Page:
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Differential Thermal Analysis of Glass Mixtures Containing SiO2, GeO2,  B 2O3, and  P 2O5

The glassy phases of Formula , Formula , Formula , and Formula as well as selected pseudo‐binary, pseudo‐ternary, and pseudo‐quaternary compositions of these compounds have been examined for glass transitions by differential thermal analysis (DTA) in the context of reflow of doped germanosilicate glasses. Formula does not exhibit a glass transition to temperatures above 1135°C. Formula appears to exhibit a glass transition around 578°C, while Formula appears to exhibit a glass transition in the range of 257-268°C. Although the glass transition temperature of Formula could not be determined, the transition and melting behavior of the H, O, and O′ phases have been reevaluated. Moreover, a new mechanism for conversion from H phase to O phase is presented. Namely, the melting of H phase followed by the spontaneous recrystallization of the resulting liquid to form the O phase was observed by DTA. Germanosilicate mixtures exhibited no glass transition, but the germanoborates' glass transition temperatures increased linearly with increasing Formula content. Examination of germanoborosilicates indicated that the addition of any germanosilicate composition to Formula causes a linear increase in glass transition temperature with total germanosilicate mole fraction, independent of the Formula mole ratio. Pseudo‐binary combinations of Formula showed no thermal anomalies on heating or cooling cycles following an initial thermal cycle. However, pseudo‐binary combinations of Formula exhibited exotherms on cooling following initial heating cycles, which may indicate the occurrence of crystallizations that might interfere with reflow phenomena. Pseudo‐quaternary combinations exhibited no thermal anomalies on heating or cooling. © 1999 The Electrochemical Society. All rights reserved.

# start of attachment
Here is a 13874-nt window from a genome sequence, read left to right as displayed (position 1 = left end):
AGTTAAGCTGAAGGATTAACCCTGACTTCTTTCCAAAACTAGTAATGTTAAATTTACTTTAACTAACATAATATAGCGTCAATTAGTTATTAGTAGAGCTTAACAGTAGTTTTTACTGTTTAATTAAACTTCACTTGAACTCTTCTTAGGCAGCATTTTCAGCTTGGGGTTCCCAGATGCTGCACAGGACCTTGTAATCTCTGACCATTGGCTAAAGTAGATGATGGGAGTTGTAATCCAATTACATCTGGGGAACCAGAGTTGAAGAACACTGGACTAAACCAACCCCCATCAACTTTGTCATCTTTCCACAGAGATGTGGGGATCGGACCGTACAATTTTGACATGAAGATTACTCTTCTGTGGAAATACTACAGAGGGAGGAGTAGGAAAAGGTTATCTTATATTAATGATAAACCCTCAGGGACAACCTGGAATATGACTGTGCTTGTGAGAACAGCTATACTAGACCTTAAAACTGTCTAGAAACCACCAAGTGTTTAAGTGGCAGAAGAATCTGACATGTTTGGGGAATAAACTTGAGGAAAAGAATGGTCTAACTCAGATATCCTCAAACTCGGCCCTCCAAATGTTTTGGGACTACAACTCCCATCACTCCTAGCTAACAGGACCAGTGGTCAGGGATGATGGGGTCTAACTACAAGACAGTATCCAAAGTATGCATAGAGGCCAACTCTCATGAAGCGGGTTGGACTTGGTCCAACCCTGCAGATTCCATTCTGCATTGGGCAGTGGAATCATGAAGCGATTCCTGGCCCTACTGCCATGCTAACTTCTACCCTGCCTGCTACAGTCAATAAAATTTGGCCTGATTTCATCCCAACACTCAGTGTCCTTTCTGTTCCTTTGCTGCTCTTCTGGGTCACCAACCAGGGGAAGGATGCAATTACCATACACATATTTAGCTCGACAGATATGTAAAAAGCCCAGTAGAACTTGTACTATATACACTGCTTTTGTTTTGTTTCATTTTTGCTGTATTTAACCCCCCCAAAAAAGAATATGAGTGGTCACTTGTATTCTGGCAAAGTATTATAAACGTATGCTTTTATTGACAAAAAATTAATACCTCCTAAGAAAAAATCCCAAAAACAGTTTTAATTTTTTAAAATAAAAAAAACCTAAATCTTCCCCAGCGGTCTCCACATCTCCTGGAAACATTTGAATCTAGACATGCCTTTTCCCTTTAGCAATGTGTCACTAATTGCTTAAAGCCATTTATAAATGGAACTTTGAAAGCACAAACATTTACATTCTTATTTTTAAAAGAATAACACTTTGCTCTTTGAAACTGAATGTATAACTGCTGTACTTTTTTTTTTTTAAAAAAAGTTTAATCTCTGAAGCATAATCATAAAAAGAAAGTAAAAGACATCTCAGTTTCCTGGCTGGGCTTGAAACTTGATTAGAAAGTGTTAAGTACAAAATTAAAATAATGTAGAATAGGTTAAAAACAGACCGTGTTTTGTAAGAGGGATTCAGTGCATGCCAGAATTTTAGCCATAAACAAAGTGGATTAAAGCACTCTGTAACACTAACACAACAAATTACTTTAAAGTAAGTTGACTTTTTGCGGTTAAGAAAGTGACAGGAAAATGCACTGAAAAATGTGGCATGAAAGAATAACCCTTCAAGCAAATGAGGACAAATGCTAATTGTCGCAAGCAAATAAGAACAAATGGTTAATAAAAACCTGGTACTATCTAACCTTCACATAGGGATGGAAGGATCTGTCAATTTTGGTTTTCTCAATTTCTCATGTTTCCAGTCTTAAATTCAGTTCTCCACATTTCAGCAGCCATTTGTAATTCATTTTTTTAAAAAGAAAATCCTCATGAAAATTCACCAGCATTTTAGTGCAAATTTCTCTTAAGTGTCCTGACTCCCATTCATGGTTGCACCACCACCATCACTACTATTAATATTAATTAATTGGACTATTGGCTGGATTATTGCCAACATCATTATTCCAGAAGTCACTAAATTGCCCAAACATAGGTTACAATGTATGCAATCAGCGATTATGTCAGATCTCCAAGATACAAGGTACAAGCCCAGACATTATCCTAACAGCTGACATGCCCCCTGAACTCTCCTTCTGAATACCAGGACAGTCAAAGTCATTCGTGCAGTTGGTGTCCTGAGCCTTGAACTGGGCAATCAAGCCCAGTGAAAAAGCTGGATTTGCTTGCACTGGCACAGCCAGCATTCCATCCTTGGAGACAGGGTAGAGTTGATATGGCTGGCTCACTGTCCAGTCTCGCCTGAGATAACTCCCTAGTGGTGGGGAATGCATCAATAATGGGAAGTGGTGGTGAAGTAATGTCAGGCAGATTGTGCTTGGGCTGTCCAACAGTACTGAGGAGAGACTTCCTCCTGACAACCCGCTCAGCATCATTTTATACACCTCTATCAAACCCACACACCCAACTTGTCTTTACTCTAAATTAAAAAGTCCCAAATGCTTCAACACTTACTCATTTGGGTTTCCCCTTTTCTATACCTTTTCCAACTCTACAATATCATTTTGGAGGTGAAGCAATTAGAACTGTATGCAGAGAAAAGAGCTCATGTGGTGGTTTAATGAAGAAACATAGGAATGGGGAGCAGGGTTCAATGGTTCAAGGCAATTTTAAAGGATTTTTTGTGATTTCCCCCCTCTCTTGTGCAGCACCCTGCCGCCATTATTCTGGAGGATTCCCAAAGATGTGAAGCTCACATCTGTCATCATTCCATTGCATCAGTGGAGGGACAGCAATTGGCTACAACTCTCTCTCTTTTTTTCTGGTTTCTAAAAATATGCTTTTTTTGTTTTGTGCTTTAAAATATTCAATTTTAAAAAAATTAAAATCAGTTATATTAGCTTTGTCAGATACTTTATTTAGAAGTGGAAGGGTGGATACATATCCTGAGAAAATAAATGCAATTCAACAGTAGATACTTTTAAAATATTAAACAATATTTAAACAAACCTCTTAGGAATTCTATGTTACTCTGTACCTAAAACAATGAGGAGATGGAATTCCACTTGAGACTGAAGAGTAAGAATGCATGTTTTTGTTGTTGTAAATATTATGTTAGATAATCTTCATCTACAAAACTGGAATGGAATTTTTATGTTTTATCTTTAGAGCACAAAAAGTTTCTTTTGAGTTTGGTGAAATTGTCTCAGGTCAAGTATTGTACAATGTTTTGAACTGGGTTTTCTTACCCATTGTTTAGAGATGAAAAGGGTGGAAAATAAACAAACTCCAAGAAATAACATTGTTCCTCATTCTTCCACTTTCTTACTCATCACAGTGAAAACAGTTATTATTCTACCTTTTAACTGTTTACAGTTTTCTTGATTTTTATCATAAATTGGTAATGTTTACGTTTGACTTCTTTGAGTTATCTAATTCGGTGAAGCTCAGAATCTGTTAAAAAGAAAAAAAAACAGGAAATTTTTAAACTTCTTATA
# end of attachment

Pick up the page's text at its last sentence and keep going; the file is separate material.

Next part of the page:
Citation

Croswell, RT., Reisman, A., Simpson, DL., Temple, D., & Williams, CK. (1999). Differential Thermal Analysis of Glass Mixtures Containing SiO2, GeO2,  B 2O3, and  P 2O5. Journal of the Electrochemical Society, 146(12), 4569-4579. DOI: 10.1149/1.1392676

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